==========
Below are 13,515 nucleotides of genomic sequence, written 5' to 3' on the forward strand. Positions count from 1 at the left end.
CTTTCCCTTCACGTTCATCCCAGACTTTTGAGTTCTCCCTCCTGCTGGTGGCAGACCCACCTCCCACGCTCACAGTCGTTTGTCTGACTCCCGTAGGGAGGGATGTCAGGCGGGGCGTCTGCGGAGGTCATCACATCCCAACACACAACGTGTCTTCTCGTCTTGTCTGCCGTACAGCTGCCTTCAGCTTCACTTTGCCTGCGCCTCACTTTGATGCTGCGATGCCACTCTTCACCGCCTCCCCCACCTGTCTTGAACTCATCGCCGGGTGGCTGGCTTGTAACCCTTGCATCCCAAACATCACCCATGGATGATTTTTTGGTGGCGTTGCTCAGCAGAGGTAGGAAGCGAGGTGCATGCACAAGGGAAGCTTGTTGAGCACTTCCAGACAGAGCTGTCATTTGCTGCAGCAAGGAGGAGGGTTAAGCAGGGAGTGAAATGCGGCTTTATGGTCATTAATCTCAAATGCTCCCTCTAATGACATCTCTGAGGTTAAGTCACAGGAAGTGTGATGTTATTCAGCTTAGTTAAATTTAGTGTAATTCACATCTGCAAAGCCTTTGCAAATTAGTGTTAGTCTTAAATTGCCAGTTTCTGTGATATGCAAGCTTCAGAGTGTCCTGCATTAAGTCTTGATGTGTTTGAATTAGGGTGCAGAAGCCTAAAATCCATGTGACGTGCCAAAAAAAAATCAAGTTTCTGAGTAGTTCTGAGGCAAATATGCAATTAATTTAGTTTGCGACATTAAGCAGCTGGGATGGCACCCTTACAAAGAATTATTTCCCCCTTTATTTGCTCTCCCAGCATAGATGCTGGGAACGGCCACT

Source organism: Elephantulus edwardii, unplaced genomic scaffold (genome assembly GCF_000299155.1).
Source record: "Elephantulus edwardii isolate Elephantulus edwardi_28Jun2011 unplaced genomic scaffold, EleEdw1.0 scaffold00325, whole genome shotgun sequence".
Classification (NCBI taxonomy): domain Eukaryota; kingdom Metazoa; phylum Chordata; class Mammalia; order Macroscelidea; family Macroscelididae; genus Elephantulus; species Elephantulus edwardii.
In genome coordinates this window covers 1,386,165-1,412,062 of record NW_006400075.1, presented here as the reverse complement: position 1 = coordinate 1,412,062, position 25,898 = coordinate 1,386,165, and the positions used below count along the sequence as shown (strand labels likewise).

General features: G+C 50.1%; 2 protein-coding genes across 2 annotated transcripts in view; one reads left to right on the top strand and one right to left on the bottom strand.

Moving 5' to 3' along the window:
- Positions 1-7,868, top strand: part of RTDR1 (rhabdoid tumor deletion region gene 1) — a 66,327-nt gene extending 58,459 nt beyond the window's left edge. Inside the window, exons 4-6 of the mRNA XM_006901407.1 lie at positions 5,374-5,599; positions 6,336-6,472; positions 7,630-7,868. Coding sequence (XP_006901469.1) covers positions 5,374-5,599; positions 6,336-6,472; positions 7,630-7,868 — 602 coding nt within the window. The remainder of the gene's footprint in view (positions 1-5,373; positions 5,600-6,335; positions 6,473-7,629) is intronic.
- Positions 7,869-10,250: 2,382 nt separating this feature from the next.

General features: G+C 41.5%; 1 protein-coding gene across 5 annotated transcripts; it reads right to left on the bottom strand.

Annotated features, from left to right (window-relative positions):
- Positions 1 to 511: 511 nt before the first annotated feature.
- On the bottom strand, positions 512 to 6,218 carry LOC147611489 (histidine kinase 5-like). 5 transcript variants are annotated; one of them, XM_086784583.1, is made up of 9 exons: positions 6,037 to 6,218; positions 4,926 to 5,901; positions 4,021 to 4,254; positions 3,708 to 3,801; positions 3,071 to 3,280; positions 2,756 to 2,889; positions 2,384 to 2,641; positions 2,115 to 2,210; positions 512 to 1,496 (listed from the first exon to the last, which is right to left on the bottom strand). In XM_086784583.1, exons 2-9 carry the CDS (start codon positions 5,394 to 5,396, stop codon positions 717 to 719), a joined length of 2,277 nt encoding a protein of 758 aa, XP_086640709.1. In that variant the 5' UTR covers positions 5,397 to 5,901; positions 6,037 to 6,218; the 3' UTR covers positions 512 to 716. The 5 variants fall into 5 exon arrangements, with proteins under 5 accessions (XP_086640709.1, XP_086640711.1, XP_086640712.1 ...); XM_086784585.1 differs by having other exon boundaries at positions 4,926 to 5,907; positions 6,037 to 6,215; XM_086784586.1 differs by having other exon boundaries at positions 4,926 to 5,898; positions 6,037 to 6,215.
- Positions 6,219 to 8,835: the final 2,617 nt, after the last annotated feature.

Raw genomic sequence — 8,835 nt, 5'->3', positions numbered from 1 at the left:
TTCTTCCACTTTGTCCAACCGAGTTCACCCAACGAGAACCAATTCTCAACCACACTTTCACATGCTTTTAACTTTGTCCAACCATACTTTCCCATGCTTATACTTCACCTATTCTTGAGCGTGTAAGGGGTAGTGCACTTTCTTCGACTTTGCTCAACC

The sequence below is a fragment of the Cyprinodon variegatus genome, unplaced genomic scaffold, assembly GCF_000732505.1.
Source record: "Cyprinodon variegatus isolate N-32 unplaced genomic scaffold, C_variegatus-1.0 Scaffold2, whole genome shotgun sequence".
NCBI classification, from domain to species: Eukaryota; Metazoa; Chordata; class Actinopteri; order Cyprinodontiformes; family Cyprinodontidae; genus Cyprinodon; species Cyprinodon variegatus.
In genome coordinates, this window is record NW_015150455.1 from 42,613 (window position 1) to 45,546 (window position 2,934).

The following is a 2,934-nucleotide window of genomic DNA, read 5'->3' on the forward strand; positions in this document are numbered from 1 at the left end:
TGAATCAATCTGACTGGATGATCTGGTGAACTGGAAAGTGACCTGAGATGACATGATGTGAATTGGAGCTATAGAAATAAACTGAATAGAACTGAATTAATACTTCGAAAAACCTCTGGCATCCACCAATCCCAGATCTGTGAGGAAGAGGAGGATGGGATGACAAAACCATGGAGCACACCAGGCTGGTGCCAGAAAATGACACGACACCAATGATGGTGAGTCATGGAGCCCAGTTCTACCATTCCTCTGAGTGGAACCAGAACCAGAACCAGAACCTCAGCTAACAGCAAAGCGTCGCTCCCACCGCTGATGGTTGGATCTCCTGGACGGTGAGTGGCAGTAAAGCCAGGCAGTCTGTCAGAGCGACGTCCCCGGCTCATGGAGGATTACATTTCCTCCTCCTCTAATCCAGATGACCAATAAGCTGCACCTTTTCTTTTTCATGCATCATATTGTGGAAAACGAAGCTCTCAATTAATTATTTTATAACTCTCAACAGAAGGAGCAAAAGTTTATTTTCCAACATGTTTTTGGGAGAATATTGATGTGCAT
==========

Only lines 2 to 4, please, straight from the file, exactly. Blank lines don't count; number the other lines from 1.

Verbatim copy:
CTTTCCCTTCACGTTCATCCCAGACTTTTGAGTTCTCCCTCCTGCTGGTGGCAGACCCACCTCCCACGCTCACAGTCGTTTGTCTGACTCCCGTAGGGAGGGATGTCAGGCGGGGCGTCTGCGGAGGTCATCACATCCCAACACACAACGTGTCTTCTCGTCTTGTCTGCCGTACAGCTGCCTTCAGCTTCACTTTGCCTGCGCCTCACTTTGATGCTGCGATGCCACTCTTCACCGCCTCCCCCACCTGTCTTGAACTCATCGCCGGGTGGCTGGCTTGTAACCCTTGCATCCCAAACATCACCCATGGATGATTTTTTGGTGGCGTTGCTCAGCAGAGGTAGGAAGCGAGGTGCATGCACAAGGGAAGCTTGTTGAGCACTTCCAGACAGAGCTGTCATTTGCTGCAGCAAGGAGGAGGGTTAAGCAGGGAGTGAAATGCGGCTTTATGGTCATTAATCTCAAATGCTCCCTCTAATGACATCTCTGAGGTTAAGTCACAGGAAGTGTGATGTTATTCAGCTTAGTTAAATTTAGTGTAATTCACATCTGCAAAGCCTTTGCAAATTAGTGTTAGTCTTAAATTGCCAGTTTCTGTGATATGCAAGCTTCAGAGTGTCCTGCATTAAGTCTTGATGTGTTTGAATTAGGGTGCAGAAGCCTAAAATCCATGTGACGTGCCAAAAAAAAATCAAGTTTCTGAGTAGTTCTGAGGCAAATATGCAATTAATTTAGTTTGCGACATTAAGCAGCTGGGATGGCACCCTTACAAAGAATTATTTCCCCCTTTATTTGCTCTCCCAGCATAGATGCTGGGAACGGCCACT

Source organism: Elephantulus edwardii, unplaced genomic scaffold (genome assembly GCF_000299155.1).
Source record: "Elephantulus edwardii isolate Elephantulus edwardi_28Jun2011 unplaced genomic scaffold, EleEdw1.0 scaffold00325, whole genome shotgun sequence".